Looking to give the gift of reading this holiday season? Take a look at this year’s recommendations for kids and teens – compiled by our expert Librarians at the Toledo Lucas County Public Library!
Books for Little Ones:
“Buildablock” by Christopher Franceschelli
This companion to “Alphablock” explores construction sites and machines in a truly exciting and unique way, introducing youngsters to more than 24 construction machines.
“Baby’s Big Busy Book” by Karen Katz
A lift-the-flap book with textured pages that follows baby’s day from waking up to bedtime. Presents common words such as lamp, clock, cereal, kite, and shoes.
“Let’s Find Momo” by Andrew Knapp
Look for Momo hiding on a farm, in a bookstore, at a construction site, and in other unlikely locations (the photos are also loaded with other hidden objects for kids and parents to find together). Perfect for bedtime reading, car trips, playtime, or anytime, Let’s Find Momo is part art book, part puzzle book, and all fun!
“My First Coding Book”
This interactive book teaches basic programming skills necessary to code, including sequencing and loops using flaps, wheels, and sliders. A playful, hands-on introduction to offline coding and programming that will give young children a head start.
“Red Car, Green Car” by Roger Priddy
This fun board book offers a surprise-packed, imaginative way for preschoolers to learn about color, with clever acetate pictures that change at the pull of a tab. Each double-page spread has illustrations of fun things associated with the color, and a playful, rhyming narrative.
“Crown: An Ode to the Fresh Cut” by Derrick Barnes
Derrick Barnes’s smooth, fresh words and Gordon C. James’s lush, vibrant illustrations capture the confidence, pride, and magic black and brown boys feel the moment they get a new haircut and admire their own beautiful reflections in the mirror.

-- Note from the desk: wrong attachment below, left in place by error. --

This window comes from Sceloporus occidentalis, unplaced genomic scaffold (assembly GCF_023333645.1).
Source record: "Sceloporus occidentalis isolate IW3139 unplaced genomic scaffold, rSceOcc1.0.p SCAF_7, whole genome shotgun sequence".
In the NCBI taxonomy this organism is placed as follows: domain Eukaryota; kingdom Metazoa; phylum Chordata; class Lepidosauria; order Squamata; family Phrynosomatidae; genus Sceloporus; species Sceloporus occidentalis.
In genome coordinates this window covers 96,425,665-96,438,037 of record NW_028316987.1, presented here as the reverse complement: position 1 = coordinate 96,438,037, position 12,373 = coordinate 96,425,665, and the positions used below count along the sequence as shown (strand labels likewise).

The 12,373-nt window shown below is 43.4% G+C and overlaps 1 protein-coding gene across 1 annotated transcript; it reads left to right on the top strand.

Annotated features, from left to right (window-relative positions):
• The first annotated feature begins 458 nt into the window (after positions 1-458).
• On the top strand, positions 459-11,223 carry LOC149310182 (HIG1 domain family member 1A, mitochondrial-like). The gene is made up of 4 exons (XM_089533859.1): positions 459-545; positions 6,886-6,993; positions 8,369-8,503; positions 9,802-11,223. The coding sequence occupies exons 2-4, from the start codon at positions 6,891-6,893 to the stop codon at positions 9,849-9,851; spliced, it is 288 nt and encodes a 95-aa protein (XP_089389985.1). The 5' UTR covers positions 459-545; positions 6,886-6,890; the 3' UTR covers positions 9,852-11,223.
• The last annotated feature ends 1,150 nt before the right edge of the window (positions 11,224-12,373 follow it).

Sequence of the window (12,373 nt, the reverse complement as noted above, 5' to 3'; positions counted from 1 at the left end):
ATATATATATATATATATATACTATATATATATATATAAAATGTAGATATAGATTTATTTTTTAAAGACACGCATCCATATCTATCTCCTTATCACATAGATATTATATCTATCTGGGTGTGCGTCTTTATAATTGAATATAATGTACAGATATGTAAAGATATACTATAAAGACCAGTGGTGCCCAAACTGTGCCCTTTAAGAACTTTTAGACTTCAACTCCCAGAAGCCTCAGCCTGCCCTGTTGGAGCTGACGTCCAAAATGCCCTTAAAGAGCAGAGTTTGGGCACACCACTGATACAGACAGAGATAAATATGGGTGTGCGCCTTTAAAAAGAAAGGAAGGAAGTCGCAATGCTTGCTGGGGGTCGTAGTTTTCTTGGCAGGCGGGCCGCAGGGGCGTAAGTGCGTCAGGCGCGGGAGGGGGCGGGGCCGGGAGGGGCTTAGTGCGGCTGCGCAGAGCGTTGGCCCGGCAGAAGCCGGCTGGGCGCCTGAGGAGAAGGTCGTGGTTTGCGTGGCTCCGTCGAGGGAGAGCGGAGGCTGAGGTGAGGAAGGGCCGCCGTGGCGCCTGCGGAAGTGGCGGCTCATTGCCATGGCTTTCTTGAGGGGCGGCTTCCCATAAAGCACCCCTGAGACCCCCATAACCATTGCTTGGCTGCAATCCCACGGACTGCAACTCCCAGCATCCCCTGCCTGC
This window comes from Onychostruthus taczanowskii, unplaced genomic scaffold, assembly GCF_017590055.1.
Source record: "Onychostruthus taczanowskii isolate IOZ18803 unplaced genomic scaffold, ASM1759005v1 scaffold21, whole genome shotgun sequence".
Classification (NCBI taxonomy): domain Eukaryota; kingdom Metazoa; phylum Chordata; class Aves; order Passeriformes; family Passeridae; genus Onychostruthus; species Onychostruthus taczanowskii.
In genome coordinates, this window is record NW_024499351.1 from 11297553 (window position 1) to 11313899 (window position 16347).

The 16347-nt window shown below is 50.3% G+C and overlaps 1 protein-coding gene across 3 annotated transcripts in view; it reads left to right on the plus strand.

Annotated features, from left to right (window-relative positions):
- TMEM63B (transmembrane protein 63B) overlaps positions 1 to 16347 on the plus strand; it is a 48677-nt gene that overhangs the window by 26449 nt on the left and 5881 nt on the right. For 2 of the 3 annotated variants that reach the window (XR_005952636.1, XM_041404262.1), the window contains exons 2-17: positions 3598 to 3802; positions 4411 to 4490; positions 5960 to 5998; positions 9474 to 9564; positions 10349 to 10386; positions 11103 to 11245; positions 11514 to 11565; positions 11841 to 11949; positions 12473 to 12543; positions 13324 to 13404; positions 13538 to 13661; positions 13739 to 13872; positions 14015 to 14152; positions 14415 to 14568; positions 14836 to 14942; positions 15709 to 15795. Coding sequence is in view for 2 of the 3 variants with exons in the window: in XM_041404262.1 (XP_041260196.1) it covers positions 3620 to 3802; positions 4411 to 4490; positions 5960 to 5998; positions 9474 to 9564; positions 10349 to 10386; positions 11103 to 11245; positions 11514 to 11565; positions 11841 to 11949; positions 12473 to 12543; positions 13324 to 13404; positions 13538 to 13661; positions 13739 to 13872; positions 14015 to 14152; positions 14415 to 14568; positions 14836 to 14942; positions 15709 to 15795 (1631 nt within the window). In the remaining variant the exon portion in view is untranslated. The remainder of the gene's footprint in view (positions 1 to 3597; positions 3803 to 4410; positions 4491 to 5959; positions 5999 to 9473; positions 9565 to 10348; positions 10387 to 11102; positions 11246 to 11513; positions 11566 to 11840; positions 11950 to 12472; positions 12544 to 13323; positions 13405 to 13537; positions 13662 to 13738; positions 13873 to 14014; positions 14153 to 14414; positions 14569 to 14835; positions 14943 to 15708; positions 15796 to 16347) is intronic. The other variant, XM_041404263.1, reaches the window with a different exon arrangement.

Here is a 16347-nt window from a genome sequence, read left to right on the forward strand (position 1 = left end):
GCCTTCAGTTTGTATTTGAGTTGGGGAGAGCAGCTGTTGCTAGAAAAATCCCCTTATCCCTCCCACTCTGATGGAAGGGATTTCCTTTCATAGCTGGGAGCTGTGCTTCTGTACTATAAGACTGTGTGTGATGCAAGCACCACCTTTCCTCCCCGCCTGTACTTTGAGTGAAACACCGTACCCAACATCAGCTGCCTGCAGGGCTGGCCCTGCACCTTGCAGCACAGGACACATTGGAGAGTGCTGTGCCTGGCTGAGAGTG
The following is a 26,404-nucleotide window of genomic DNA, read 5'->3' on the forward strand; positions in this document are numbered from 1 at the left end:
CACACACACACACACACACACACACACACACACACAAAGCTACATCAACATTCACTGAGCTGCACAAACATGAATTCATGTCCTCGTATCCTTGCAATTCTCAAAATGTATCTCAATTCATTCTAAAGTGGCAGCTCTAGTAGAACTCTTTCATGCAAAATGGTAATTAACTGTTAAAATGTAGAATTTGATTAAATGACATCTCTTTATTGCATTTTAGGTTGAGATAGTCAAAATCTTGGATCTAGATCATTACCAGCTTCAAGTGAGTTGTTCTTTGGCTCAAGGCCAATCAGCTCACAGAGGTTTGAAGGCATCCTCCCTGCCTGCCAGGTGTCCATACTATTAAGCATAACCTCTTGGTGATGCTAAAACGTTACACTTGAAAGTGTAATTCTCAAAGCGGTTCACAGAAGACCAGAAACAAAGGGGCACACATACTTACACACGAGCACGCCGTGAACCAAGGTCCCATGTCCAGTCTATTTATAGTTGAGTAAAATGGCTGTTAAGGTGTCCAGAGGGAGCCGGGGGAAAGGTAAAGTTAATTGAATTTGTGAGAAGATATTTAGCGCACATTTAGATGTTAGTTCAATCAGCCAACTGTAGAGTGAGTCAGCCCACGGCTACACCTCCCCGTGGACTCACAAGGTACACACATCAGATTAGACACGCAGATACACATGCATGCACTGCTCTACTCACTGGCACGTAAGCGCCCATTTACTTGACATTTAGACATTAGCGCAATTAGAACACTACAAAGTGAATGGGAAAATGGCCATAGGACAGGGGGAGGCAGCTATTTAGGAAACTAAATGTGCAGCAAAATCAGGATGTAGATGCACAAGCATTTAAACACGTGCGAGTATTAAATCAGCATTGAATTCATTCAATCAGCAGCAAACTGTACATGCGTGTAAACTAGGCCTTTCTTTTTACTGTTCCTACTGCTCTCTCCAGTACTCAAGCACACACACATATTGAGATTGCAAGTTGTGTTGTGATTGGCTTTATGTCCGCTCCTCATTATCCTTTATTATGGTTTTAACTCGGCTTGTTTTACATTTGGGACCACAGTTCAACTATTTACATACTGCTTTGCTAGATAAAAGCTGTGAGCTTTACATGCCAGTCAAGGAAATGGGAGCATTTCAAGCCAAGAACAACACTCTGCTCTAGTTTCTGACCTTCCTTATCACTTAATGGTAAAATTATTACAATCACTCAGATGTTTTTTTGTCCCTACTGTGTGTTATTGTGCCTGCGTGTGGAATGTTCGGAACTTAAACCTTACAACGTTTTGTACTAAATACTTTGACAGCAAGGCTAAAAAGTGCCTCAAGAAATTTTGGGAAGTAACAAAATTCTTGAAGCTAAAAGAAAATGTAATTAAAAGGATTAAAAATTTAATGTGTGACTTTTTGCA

“She Persisted: 13 American Women Who Changed the World” by Chelsea Clinton
Profiles the lives of thirteen American women who have left their mark on U.S. history, including Harriet Tubman, Helen Keller, Margaret Chase Smith, and Oprah Winfrey.
“Be Quiet!” by Ryan T. Higgins
All Rupert the mouse wants is to star in a beautiful, wordless picture book. One that’s visually stimulating! With scenic pictures! And style! He has plenty of ideas about what makes a great book, but his friends just WON’T. STOP. TALKING.
“After the Fall (How Humpty Dumpty Got Back Up Again)” by Dan Santat
After falling off the wall, Humpty Dumpty is very afraid of climbing up again, but is determined not to let fear stop him from being close to the birds.
“Stitch Camp: 18 Crafty Projects for Kids & Tweens” by Nicole Blum
Chock-full of how-to instructions for six timeless fiber crafts and hip, functional projects, this modern guide teaches today’s tweens the fun and creative pleasure of knowing how to sew, knit, crochet, embroider, weave, and felt.
“Good Night Stories for Rebel Girls: 100 Tales of Extraordinary Women” by Elena Favilli and Francesca Cavallo
Good Night Stories for Rebel Girls reinvents fairy tales, inspiring girls with the stories of 100 heroic women from Elizabeth I to Serena Williams.
“I’m Just No Good at Rhyming and Other Nonsense for Mischievous Kids and Immature Grown-Ups” by Chris Harris
This debut poetry collection from TV writer and producer Harris, molds wit and wordplay, nonsense and oxymoron, and visual and verbal sleight-of-hand in masterful ways that make readers look at the world in a whole new wonderfully upside-down way.
“My Journey to the Stars” by Scott Kelly
This fascinating picture book memoir takes readers on a journey through NASA astronaut Kelly’s childhood as an average student to his record-breaking year among the stars while in command of the International Space Station.
“Let’s Clap, Jump, Sing & Shout; Dance, Spin & Turn It Out! Games, Stories, & Songs from an African American Childhood” by Pat McKissack
Here is a songbook, a storybook, a poetry collection, and much more, all rolled into one. Find a partner for hand claps such as Eenie, Meenie, Sassafreeny, or form a circle for games like Little Sally Walker.
“The Wonderling” by Mira Bartok
Richly imagined, with shimmering language, steampunk motifs, and gripping, magical plot twists, this extraordinary debut novel follows a shy, fox-like foundling with only one ear and a desperate desire to belong, as he seeks his destiny.
“See You in the Cosmos” by Jack Cheng
Eleven-year-old Alex Petroski, along with his dog, Carl Sagan, makes big discoveries about his family on a road trip and he records it all on a golden iPod he intends to launch into space.
“Amina’s Voice” by Hena Khan